A Caribbean Mystery

by Agatha Christie 1965

IMG_8034Miss Marple’s Caribbean holiday was peaceful. Even – for one of her spry spirit – a bit dull.

At the Golden Palm Hotel, she only half-listened to the garrulous Major Palgrave’s stories of his early life and of the murderer he once knew. But Miss Marple was brought sharply to attention when the Major’s chatter was suddenly, rudely, interrupted by murder.

The Major’s mysterious death was followed by another, and still another, until Miss Marple remembered – in the nick of time – the detail that turned the whole case around, and proved once again her amazing powers of detection.


Excellent! What can I say about a Christie that hasn’t been said before?! Never disappointed in the plot, always intriguing and fun. Cast of characters always top-notch. I enjoy the introduction list of characters at the beginning of each of her books. 

Miss Marple was feeling a little out of her element in the beginning, the West Indies a new and exotic local for her. But then she started comparing the guests at the resort to someone in her hometown of St. Mary Meade and it made her feel right home…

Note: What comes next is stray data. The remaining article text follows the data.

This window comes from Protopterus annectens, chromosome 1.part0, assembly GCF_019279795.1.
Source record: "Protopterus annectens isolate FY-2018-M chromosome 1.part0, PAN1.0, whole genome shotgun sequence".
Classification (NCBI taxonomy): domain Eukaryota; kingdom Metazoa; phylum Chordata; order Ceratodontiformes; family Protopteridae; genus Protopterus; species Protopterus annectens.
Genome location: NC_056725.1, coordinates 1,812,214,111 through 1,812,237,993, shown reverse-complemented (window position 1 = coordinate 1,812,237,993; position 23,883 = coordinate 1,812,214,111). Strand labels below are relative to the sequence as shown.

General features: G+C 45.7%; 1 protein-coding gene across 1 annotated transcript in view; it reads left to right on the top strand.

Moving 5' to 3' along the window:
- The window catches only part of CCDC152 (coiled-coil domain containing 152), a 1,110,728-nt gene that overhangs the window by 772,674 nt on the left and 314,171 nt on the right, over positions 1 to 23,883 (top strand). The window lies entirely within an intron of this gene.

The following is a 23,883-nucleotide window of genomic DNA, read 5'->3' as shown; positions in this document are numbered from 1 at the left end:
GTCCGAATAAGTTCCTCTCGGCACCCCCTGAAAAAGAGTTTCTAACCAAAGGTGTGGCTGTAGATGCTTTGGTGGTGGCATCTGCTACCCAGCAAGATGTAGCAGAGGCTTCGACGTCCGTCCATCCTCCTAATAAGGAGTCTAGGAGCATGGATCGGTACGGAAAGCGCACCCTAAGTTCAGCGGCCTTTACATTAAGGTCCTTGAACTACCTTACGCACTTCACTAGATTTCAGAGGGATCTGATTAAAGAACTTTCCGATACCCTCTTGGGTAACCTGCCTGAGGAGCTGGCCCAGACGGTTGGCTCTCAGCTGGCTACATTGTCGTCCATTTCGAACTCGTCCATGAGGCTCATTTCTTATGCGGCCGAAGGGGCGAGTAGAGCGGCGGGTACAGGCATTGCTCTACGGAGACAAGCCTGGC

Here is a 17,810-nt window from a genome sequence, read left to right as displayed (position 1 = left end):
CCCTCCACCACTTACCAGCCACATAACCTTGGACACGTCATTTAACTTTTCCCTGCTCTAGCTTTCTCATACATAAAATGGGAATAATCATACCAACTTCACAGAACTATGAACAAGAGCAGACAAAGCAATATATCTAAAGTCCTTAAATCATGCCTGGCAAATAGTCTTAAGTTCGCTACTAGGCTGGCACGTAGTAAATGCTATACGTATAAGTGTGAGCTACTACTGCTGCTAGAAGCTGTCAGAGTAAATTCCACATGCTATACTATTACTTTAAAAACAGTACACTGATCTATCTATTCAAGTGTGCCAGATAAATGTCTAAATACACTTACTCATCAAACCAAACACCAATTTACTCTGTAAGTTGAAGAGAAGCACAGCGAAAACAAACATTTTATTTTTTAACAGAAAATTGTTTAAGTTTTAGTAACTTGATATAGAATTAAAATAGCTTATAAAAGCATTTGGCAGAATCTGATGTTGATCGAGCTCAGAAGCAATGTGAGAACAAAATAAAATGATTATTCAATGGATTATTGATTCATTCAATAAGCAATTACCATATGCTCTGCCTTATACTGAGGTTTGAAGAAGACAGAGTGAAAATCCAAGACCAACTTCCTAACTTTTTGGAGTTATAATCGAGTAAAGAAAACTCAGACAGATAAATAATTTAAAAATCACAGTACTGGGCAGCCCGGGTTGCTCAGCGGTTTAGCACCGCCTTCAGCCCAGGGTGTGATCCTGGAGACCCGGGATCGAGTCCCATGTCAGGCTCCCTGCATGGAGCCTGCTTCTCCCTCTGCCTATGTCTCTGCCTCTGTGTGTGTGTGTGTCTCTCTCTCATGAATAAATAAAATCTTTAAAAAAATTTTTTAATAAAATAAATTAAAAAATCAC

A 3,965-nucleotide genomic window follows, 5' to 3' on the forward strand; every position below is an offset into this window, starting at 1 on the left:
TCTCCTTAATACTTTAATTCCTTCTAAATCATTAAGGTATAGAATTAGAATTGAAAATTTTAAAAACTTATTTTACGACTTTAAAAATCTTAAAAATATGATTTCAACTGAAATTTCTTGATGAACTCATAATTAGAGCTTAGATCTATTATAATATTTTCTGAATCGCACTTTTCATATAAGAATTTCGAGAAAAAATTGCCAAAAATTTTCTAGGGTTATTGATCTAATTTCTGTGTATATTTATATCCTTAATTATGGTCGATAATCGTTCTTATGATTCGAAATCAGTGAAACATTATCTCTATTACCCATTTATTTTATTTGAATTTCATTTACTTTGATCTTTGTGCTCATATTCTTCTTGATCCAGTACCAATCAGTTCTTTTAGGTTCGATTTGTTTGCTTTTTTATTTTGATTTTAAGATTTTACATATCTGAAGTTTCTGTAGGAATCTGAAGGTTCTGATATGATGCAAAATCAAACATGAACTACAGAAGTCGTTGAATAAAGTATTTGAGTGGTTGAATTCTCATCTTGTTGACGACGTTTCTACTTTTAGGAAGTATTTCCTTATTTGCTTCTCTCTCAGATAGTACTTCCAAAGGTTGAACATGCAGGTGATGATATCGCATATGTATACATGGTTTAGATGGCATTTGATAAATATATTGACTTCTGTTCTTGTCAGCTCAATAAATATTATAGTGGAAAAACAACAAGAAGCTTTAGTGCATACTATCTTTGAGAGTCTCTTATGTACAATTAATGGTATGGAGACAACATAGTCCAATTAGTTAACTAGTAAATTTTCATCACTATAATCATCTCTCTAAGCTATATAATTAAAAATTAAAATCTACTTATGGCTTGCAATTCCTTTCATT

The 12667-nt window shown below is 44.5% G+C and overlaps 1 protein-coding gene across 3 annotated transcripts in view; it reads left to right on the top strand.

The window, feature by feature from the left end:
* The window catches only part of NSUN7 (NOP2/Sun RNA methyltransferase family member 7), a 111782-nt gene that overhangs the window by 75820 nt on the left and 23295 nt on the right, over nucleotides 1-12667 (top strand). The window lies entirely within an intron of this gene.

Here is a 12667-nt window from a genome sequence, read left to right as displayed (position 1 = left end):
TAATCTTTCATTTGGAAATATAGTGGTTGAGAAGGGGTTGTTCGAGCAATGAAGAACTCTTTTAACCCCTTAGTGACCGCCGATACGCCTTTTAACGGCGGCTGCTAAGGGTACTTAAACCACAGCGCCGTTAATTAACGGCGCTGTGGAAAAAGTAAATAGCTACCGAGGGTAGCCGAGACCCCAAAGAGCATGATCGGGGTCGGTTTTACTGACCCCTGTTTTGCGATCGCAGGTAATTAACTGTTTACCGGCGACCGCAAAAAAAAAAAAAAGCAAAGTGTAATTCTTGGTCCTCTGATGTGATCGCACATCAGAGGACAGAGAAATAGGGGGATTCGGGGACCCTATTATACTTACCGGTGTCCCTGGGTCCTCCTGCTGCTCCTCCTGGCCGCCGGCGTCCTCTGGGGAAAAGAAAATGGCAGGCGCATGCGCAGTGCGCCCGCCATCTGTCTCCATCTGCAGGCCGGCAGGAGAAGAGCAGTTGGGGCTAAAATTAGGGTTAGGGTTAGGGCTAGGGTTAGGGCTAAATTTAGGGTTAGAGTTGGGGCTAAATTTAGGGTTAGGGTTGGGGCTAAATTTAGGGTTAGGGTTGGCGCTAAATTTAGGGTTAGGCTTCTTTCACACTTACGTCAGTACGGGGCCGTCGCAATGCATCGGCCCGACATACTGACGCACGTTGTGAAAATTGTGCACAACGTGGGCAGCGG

‘One of those quiet men with good manners. You never knew what they were thinking about. Sometimes they surprised you. Major Harper, she remembered, had quietly cut his throat one day. Nobody had ever known why. Miss Marple thought that she did know, but she’d never been quite sure…’

It will haunt me to my death now what really happened to Major Harper! Oh Agatha, why oh why?

As chapter 3 opens Miss Marple is getting up and having her usual breakfast of tea, a boiled egg and a slice of paw-paw. She thought the fruit on the island was rather disappointing. Always paw-paw, how she longed for a slice of apple! She guessed she would do the same thing she did everyday since arriving. The only question was would she sit with her knitting on the bathing beach to watch the children and the swimmers or sit on the terrace overlooking the sea or she could take a drive in the afternoon.

‘Today would be a day like any other day, she said to herself.

Only, of course, it wasn’t.’

And of course our tale is off and running then! A much enjoyable read! This might just be a summer of Christie for me! Do you have a favorite Christie book? I’m not sure if I could pin it down to just one!

Christie Alert

New series coming in 2022! Why Don’t They Ask Evans? directed and produced by Hugh Laurie! It has to be wonderful with Hugh involved! Britbox North America is commissioning it. I subscribe to Britbox and love it. It will be a three part mini-series. Can’t wait! Something to look forward too!

‘I loved this book as a nipper and still do. The hairs on the back of my neck haven’t properly settled down from the first time I grasped the beauty of the essential mystery. Since then, I have fallen deeper and deeper in love with the characters, and feel immensely honoured to have been given the chance to retell their story in this form. I will wear a tie on set, and give it everything I have.’

~Hugh Laurie

Read about it here!

Death in the Air

by Agatha Christie (original title: Death in the Clouds)